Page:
The difficulty of automated testing and discovery in interoperability depends on information explicitly known. Interoperability remains a challenging unsolved problem that depends on manual error-prone solutions and costs billions annually. The goal of this research is to investigate automated approach to verification and discovery of interoperability based on recently developed theory of property-based interoperability. This may enable the next generation of automatically composable and reconfigurable systems.

Funding provided by DARPA

Research Initiatives
Mobile Dynamic Privacy and Security Analysis at Scale

Current approaches for detecting suspicious application activity on mobile platforms rely on static analysis: reverse-engineering and examining sequences of program code to infer application behavior. This method invariably falls short in that it can only detect what behaviors or capabilities a program might have, and not whether and to what extent a program actually engages in these behaviors. It is also susceptible to code obfuscation techniques commonly used by many mobile applications.

Usable Security and Privacy
Increasing Users' Cyber-Security Compliance by Reducing Present Bias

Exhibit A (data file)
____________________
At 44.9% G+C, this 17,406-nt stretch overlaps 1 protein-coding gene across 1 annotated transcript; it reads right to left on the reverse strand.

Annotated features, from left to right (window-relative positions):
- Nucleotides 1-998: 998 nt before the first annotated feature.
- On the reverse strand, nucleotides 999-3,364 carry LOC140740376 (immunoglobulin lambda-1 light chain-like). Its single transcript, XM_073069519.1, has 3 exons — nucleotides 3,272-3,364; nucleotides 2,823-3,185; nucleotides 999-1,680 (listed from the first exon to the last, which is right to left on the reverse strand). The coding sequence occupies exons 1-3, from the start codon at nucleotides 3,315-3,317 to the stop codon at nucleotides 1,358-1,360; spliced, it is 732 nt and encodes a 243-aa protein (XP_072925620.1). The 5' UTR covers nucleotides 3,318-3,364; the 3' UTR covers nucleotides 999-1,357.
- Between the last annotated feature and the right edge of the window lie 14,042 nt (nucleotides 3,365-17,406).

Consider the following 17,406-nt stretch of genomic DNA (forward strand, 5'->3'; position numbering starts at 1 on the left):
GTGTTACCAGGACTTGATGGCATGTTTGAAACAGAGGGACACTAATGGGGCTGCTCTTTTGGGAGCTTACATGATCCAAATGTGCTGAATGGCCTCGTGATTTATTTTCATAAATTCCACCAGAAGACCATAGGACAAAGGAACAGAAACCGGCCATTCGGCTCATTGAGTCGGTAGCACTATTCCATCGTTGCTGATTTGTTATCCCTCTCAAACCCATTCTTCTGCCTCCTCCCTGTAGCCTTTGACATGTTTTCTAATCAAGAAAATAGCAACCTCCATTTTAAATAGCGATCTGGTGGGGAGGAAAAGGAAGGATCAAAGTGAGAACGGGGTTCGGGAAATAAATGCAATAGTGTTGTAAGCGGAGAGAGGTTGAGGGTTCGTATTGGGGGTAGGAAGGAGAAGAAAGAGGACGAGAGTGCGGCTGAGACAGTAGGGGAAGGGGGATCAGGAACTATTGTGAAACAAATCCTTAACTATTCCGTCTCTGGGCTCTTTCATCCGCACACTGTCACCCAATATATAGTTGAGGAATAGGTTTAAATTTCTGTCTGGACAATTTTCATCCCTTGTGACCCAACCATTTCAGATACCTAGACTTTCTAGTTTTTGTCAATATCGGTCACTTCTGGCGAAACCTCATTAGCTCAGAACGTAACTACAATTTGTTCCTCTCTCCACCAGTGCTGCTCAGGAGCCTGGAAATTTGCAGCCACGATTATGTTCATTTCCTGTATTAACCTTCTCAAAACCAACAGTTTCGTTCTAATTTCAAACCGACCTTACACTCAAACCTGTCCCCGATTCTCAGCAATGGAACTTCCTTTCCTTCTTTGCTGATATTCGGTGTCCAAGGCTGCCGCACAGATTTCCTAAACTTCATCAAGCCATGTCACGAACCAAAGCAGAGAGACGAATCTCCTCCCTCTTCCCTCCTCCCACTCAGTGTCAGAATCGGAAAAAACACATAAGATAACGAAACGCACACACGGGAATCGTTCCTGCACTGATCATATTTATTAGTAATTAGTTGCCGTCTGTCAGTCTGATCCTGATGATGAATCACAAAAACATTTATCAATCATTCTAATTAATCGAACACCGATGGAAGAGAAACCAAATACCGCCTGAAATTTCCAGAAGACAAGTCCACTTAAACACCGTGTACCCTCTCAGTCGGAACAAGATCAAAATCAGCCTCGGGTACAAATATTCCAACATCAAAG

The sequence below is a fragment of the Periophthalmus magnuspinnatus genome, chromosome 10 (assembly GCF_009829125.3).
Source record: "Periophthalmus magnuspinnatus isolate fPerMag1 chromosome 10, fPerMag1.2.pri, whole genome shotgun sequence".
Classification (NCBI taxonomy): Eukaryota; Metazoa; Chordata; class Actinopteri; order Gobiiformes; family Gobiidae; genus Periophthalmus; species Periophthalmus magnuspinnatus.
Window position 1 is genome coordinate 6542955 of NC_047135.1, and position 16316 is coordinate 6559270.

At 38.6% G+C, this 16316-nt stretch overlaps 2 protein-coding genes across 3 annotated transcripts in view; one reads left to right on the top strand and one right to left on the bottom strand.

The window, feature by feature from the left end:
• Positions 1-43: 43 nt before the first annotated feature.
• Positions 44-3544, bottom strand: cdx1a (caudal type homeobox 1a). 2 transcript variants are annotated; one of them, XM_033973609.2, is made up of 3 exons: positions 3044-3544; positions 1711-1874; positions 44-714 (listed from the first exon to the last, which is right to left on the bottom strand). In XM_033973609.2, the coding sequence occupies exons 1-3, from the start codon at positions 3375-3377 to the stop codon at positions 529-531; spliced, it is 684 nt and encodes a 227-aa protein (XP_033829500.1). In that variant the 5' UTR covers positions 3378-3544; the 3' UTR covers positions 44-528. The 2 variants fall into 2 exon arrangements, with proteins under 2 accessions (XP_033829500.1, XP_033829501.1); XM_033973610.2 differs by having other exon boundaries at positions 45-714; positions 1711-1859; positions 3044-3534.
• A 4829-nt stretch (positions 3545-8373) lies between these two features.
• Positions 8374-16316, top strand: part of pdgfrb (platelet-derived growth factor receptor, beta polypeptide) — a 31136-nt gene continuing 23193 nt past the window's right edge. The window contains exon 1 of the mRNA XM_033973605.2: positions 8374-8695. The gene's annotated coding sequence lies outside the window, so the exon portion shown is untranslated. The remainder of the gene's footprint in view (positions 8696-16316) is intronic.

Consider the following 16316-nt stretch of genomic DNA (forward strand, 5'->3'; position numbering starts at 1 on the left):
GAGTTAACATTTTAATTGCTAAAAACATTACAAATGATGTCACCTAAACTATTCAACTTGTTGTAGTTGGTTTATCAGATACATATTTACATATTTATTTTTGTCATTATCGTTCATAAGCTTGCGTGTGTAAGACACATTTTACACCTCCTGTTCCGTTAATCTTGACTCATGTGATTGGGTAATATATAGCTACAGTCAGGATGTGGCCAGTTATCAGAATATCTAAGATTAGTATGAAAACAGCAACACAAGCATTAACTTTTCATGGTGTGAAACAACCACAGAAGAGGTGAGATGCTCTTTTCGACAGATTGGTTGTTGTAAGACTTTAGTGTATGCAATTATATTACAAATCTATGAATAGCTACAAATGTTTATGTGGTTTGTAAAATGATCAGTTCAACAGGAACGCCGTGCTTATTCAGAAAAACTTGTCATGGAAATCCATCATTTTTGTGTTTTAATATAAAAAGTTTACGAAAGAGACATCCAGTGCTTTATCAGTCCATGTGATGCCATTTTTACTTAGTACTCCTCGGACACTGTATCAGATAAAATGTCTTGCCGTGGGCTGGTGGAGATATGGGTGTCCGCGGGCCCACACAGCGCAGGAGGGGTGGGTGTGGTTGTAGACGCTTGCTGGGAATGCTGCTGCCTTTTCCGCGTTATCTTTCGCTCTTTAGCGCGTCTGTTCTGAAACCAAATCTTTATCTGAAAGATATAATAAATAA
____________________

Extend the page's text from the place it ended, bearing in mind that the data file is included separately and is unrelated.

Despite recent advances in increasing computer security through automation, there are still situations in which humans must manually perform computer security tasks. These tasks may include enabling automatic updates, rebooting machines to apply those updates, configuring automatic backups, or enrolling in two-factor authentication. However, despite viewing these tasks as important for security, many people still choose to ignore them. Two decades of usable security research have shown that these tasks are often seen as annoyances because they are almost never the user's primary objective.

Usable Security and Privacy
Creating an Evolvable, Diverse, and Dynamic Internet

The Internet has ushered in a new era of communication, and has supported an ever-growing set of applications that have transformed our lives. It is remarkable that all this has taken place with an Internet architecture that has remained unchanged for over forty years. While unfortunate, some view this architectural stagnation as inevitable. After all, it has long been a central tenet that the Internet needs a "narrow waist" at the internetworking layer (L3), a single uniform protocol adopted by everyone; given this assumption, changing this layer is inevitably hard.

Networking and Security
Towards Programming Datacenters

Datacenters have redefined the nature of high-end computing, but harnessing their computing power remains a challenging task. Initially, programming frameworks such as MapReduce, Hadoop, Spark, TensorFlow, and Flink provided a way to run large-scale computations. These frameworks took care of the difficult issues of scaling, fault-tolerance, and consistency, freeing the developer to focus on the logic of their particular application. However, each of these frameworks were aimed at a specific computational task (e.g., machine learning, data analytics, etc.), and are not fully general.

Networking and Security